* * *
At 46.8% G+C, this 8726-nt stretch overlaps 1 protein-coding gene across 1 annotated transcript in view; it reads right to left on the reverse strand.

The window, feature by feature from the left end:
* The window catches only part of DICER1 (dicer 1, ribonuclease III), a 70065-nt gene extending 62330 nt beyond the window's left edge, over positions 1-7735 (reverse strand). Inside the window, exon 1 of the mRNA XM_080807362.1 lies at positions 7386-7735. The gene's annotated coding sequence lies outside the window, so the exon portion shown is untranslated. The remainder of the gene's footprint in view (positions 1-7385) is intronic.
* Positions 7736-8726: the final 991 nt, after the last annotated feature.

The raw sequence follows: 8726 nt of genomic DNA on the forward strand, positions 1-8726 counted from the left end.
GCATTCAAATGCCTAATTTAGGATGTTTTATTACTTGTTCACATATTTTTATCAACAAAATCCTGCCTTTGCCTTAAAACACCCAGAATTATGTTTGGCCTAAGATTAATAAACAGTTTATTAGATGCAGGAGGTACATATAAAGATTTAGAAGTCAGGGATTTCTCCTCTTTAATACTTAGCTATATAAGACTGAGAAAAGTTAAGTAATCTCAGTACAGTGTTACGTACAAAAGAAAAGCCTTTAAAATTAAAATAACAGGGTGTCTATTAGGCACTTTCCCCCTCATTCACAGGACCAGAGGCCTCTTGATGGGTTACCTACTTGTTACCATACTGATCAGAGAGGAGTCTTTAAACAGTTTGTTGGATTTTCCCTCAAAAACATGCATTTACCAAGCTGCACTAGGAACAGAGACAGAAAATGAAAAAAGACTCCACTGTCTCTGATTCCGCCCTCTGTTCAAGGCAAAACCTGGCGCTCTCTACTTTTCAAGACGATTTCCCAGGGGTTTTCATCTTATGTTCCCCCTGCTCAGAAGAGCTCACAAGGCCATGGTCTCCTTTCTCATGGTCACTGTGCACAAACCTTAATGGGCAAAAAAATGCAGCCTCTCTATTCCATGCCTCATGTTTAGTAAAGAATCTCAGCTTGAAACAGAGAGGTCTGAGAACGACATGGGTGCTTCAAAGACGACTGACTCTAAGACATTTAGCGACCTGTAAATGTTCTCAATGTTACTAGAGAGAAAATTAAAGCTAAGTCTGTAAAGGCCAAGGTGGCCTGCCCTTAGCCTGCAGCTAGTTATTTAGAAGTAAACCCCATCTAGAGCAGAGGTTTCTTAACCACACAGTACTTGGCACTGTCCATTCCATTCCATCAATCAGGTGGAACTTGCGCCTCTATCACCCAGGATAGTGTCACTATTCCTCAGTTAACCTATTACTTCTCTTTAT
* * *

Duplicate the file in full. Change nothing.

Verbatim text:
At 46.8% G+C, this 8726-nt stretch overlaps 1 protein-coding gene across 1 annotated transcript in view; it reads right to left on the reverse strand.

The window, feature by feature from the left end:
* The window catches only part of DICER1 (dicer 1, ribonuclease III), a 70065-nt gene extending 62330 nt beyond the window's left edge, over positions 1-7735 (reverse strand). Inside the window, exon 1 of the mRNA XM_080807362.1 lies at positions 7386-7735. The gene's annotated coding sequence lies outside the window, so the exon portion shown is untranslated. The remainder of the gene's footprint in view (positions 1-7385) is intronic.
* Positions 7736-8726: the final 991 nt, after the last annotated feature.

The raw sequence follows: 8726 nt of genomic DNA on the forward strand, positions 1-8726 counted from the left end.
GCATTCAAATGCCTAATTTAGGATGTTTTATTACTTGTTCACATATTTTTATCAACAAAATCCTGCCTTTGCCTTAAAACACCCAGAATTATGTTTGGCCTAAGATTAATAAACAGTTTATTAGATGCAGGAGGTACATATAAAGATTTAGAAGTCAGGGATTTCTCCTCTTTAATACTTAGCTATATAAGACTGAGAAAAGTTAAGTAATCTCAGTACAGTGTTACGTACAAAAGAAAAGCCTTTAAAATTAAAATAACAGGGTGTCTATTAGGCACTTTCCCCCTCATTCACAGGACCAGAGGCCTCTTGATGGGTTACCTACTTGTTACCATACTGATCAGAGAGGAGTCTTTAAACAGTTTGTTGGATTTTCCCTCAAAAACATGCATTTACCAAGCTGCACTAGGAACAGAGACAGAAAATGAAAAAAGACTCCACTGTCTCTGATTCCGCCCTCTGTTCAAGGCAAAACCTGGCGCTCTCTACTTTTCAAGACGATTTCCCAGGGGTTTTCATCTTATGTTCCCCCTGCTCAGAAGAGCTCACAAGGCCATGGTCTCCTTTCTCATGGTCACTGTGCACAAACCTTAATGGGCAAAAAAATGCAGCCTCTCTATTCCATGCCTCATGTTTAGTAAAGAATCTCAGCTTGAAACAGAGAGGTCTGAGAACGACATGGGTGCTTCAAAGACGACTGACTCTAAGACATTTAGCGACCTGTAAATGTTCTCAATGTTACTAGAGAGAAAATTAAAGCTAAGTCTGTAAAGGCCAAGGTGGCCTGCCCTTAGCCTGCAGCTAGTTATTTAGAAGTAAACCCCATCTAGAGCAGAGGTTTCTTAACCACACAGTACTTGGCACTGTCCATTCCATTCCATCAATCAGGTGGAACTTGCGCCTCTATCACCCAGGATAGTGTCACTATTCCTCAGTTAACCTATTACTTCTCTTTAT